The famous clash between Edmund Burke and Tom Paine over the Enlightenment’s “evil” or “liberating” potential in the French Revolution finds present-day parallels in the battle between those who see the Enlightenment at the origins of modernity’s many ills, such as imperialism, racism, misogyny, and totalitarianism, and those who see it as having forged an age of democracy, human rights, and freedom. The essays collected by Charles Walton in Into Print paint a more complicated picture. By focusing on print culture—the production, circulation, and reception of Enlightenment thought—they show how the Enlightenment was shaped through practice and reshaped over time. These essays expand upon an approach to the study of the Enlightenment pioneered four decades ago: the social history of ideas. The contributors to Into Print examine how writers, printers, booksellers, regulators, police, readers, rumormongers, policy makers, diplomats, and sovereigns all struggled over that broad range of ideas and values that we now associate with the Enlightenment. They reveal the financial and fiscal stakes of the Enlightenment print industry and, in turn, how Enlightenment ideas shaped that industry during an age of expanding readership. They probe the limits of Enlightenment universalism, showing how demands for religious tolerance clashed with the demands of science and nationalism. They examine the transnational flow of Enlightenment ideas and opinions, exploring its domestic and diplomatic implications. Finally, they show how the culture of the Enlightenment figured in the outbreak and course of the French Revolution. Aside from the editor, the contributors are David A. Bell, Roger Chartier, Tabetha Ewing, Jeffrey Freedman, Carla Hesse, Thomas M. Luckett, Sarah Maza, Renato Pasta, Thierry Rigogne, Leonard N. Rosenband, Shanti Singham, and Will Slauter.
Parma in the Communal Age
During the long thirteenth century, the cities of northern Italy engendered a vital and distinctive civic culture despite constant political upheaval. In The Italian Piazza Transformed, Areli Marina examines the radical transformation of Parma’s urban center in this tumultuous period by reconstructing the city’s two most significant public spaces: its cathedral and communal squares. Treating the space of these piazzas as attentively as the buildings that shape their perimeters, she documents and discusses the evolution of each site from 1196, tracing their construction by opposing political factions within the city’s ruling elite. By the early fourteenth century, Parma’s patrons and builders had imposed strict geometric order on formerly inchoate sites, achieving a formal coherence attained by few other cities. Moreover, Marina establishes that the piazzas’ orderly contours, dramatic open spaces, and monumental buildings were more than grand backdrops to civic ritual. Parma’s squares were also agents in the production of the city-state’s mechanisms of control. They deployed brick, marble, and mortar according to both ancient Roman and contemporary courtly modes to create a physical embodiment of the modern, syncretic authority of the city’s leaders. By weaving together traditional formal and iconographic approaches with newer concepts of the symbolic, social, and political meanings of urban space, Marina reframes the complex relationship between late medieval Italy’s civic culture and the carefully crafted piazzas from which it emerged.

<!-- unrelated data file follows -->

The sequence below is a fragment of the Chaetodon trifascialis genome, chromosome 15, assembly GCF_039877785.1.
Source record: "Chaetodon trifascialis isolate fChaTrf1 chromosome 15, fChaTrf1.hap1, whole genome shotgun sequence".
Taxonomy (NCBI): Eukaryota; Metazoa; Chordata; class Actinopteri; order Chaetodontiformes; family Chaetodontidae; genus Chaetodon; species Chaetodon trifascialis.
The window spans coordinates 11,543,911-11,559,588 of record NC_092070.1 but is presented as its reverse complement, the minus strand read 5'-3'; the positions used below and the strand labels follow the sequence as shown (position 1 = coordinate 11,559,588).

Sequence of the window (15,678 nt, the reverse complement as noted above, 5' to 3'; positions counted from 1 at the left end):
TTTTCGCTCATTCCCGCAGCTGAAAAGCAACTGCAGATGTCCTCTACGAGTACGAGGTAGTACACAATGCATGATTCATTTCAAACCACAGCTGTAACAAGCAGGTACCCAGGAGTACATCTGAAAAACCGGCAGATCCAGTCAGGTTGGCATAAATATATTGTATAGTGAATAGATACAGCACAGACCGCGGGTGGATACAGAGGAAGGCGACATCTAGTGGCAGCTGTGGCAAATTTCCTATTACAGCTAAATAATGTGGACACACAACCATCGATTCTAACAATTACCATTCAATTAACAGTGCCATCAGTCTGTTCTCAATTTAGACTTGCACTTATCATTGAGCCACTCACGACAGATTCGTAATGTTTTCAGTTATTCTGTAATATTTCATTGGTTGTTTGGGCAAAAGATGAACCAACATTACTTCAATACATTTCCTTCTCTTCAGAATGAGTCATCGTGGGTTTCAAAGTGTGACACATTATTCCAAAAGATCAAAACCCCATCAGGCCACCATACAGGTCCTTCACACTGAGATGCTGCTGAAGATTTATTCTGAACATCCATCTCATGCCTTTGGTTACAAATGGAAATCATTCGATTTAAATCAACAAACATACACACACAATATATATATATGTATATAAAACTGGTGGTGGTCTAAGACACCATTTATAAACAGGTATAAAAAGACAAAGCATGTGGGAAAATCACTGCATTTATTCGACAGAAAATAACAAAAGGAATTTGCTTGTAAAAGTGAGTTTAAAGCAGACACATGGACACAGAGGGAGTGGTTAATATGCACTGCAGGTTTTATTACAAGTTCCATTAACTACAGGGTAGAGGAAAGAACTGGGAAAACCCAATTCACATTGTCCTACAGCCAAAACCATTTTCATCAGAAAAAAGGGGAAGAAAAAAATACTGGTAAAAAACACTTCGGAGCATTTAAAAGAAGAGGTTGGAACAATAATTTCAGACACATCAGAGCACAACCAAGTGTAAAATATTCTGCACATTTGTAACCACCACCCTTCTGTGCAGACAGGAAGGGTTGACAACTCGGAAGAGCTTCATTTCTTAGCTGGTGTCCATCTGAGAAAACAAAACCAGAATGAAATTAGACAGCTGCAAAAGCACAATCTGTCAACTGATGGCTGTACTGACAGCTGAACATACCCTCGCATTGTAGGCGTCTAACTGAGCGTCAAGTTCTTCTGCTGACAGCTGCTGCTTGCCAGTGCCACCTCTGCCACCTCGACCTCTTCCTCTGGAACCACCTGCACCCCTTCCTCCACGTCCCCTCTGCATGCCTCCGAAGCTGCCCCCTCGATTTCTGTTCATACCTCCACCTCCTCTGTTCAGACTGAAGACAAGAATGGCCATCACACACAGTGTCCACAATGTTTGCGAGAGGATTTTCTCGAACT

Vol. 1 (2013) through current issue
The Journal of Africana Religions is an interdisciplinary journal encompassing history, anthropology, Africana studies, gender studies, ethnic studies, religious studies, and other allied disciplines, the journal embraces a variety of humanistic and social scientific methodologies in understanding the social, political, and cultural meanings and functions of Africana religions. The journal is sponsored by the Association for the Study of the Worldwide African Diaspora.
Vol. 2 (2012) through current issue
One particularly âhot topicâ in education today is âassessment.â How do institutions learn about emerging trends in assessment? What pressing questions do all institutions face when it comes to assessing the quality and effectiveness of student learning? What are the best practices in promoting institutional effectiveness in the educational enterprise? The Journal of Assessment and Institutional Effectiveness, publishes scholarly research on the assessment of student learning at the course, program, institutional, and multi-institutional levels as well as more broadly focused scholarship on institutional effectiveness in relation to mission and merging directions in higher education assessment. JAIE is a publication of the New England Educational Assessment Network (http://www.neean.org), established in 1955 and recognized as one of the leaders in supporting best practices and resources in educational assessment.